WASHINGTON – A new U.S. Department of Agriculture initiative enabling private landowners to enroll lands in the Conservation Reserve Program, including 1 million acres in CRP measures to conserve grasslands and wetlands, is a commendable approach to sustaining private lands fish and wildlife habitat and hunting and angling opportunities, the Theodore Roosevelt Conservation Partnership announced today.
“Increased enrollment of important fish and wildlife habitat land through targeted signups is the goal of the new CRP grasslands and wetlands initiative, and the USDA’s commendable approach will ensure that this objective is achieved,” said Steve Kline, director of the TRCP Center for Agricultural and Private Lands. “Specific enrollment goals within the 32-million acre program will be set to benefit duck nesting habitat, upland bird habitat and wetlands, thereby helping secure fish and wildlife populations critical to our nation’s outdoor traditions.”
Under the new program, producers whose lands meet eligibility criteria can enroll their lands directly in this “continuous” category of the CRP at any time. This move eliminates the need for landowners to wait for a general CRP signup, the process under which most CRP acres are enrolled. Continuous CRP, or CCRP, is designed to expedite conservation of some of the nation’s most ecologically sensitive areas of privately owned land. As of Jan. 2012, 5.2 million acres are enrolled in CCRP, compared to 29.6 million acres enrolled in the CRP overall.
“CCRP offers a host of conservation practices for wetlands, buffers, wildlife habitat and native grass,” said Dave Nomsen, vice president of government affairs for Pheasants Forever and Quail Forever, which are members of the TRCP Agriculture and Wildlife Working Group. “But each of these conservation practices has an acre allocation, and many of the practices covered in today’s announcement were either at very near their allocation and unable to enroll new acres. This new initiative will improve the ability of CCRP to conserve some of our most important fish and wildlife habitat.”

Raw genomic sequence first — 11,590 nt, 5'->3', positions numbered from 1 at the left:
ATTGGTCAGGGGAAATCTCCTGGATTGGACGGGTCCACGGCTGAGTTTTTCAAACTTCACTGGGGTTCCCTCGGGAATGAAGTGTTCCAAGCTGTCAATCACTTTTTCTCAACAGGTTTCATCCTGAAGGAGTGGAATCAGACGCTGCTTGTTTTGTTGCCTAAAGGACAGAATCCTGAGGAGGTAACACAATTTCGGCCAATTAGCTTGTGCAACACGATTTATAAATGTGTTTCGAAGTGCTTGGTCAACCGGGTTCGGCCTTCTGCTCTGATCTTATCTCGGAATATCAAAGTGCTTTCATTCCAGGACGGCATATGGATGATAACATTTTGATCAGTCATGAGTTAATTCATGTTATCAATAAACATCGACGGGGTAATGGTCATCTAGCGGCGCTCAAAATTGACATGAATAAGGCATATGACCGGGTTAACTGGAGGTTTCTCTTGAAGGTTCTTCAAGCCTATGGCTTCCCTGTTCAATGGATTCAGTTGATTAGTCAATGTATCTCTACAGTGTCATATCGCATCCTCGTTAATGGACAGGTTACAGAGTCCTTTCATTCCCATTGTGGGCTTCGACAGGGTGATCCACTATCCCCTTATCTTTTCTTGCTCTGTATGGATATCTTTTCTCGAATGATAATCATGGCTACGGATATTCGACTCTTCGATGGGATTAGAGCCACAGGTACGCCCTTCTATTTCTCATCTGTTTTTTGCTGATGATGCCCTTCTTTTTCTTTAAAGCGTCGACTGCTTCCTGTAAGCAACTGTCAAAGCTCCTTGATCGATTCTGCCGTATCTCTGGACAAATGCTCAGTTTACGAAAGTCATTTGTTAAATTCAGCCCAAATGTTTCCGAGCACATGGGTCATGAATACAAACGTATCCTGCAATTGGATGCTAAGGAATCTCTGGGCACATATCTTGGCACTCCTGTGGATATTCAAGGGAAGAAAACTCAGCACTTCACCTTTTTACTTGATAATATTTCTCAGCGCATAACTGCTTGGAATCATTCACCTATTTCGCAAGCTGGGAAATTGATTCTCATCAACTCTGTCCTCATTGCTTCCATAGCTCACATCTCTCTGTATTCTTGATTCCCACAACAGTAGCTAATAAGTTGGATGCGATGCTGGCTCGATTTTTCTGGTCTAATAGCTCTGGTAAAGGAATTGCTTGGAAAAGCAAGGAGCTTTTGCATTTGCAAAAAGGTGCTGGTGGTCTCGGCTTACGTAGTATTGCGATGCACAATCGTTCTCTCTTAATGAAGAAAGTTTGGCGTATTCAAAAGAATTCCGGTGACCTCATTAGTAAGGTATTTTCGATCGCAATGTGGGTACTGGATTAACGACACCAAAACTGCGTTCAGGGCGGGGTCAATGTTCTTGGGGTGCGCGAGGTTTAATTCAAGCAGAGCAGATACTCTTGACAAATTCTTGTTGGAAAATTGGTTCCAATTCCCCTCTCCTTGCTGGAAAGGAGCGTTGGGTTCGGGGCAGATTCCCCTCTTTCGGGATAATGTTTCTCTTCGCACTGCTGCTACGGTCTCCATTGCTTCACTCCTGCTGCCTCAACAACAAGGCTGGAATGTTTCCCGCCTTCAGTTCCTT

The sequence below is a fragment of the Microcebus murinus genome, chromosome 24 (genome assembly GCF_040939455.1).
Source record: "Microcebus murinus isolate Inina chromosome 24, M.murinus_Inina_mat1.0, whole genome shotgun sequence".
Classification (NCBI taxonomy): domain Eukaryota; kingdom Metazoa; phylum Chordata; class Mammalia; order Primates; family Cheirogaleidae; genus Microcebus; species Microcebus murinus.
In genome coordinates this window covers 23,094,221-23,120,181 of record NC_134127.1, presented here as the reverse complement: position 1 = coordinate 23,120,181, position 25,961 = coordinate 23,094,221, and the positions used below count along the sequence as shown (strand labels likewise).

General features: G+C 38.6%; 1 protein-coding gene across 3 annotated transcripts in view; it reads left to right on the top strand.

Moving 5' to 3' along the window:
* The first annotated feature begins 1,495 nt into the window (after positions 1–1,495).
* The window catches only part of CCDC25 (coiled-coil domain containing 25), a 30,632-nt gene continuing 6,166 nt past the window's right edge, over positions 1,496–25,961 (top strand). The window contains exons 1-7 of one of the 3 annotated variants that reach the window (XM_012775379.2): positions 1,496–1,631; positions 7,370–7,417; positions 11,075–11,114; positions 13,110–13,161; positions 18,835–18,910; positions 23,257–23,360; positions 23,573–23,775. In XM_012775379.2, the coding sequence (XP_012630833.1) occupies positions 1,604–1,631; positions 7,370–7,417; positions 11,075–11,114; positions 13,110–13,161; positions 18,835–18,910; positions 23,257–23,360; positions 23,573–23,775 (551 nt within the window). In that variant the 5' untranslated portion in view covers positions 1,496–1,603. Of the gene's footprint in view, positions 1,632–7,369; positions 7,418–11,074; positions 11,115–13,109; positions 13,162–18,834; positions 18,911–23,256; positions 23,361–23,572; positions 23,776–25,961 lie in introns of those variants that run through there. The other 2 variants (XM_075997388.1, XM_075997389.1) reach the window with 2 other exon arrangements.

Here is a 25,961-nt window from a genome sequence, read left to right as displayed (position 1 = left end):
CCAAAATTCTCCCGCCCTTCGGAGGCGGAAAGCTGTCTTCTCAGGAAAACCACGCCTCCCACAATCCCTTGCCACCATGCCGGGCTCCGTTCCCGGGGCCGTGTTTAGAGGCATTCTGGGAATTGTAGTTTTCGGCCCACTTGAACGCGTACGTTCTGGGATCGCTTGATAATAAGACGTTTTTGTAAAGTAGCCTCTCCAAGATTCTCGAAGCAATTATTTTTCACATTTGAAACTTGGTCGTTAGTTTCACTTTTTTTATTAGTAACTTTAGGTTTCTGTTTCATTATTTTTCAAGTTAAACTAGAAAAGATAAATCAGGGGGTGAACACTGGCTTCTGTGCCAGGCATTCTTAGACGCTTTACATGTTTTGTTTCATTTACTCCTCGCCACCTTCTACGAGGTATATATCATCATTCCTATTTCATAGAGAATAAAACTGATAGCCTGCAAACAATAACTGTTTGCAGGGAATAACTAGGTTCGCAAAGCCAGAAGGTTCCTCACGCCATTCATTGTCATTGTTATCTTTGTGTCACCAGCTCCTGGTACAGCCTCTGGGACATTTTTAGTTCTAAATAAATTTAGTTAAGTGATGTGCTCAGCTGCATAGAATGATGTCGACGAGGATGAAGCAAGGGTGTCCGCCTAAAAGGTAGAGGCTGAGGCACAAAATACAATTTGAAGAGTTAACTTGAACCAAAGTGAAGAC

In issuing the announcement this morning, USDA Secretary Tom Vilsack emphasized the benefits to sportsmen and landowners, as well as the economic boost to rural America’s recreation-based economies.
“In these times of high crop and land values, CCRP needs to remain competitive,” commented Bridget Collins, agriculture policy coordinator with the National Bobwhite Conservation Initiative. “This new USDA initiative increases CCRP signing incentives payments for some practices from $100 to $150 per acre, further incentivizing landowners to enroll – and conserve – this valuable habitat.”
Agricultural- and private-lands conservation remains a cornerstone of the TRCP’s policy work, and the efforts of its partner organizations were instrumental in the inclusion of and improvements to vital conservation programs in the 2008 Farm Bill. Millions of acres of fish and wildlife habitat and the hunting and fishing opportunities they provide have been conserved and enhanced through Farm Bill programs. The TRCP Agriculture and Wildlife Working Group is committed to ensuring that the 2012 Farm Bill authorizes and strongly funds conservation programs that will help secure America’s hunting and fishing heritage.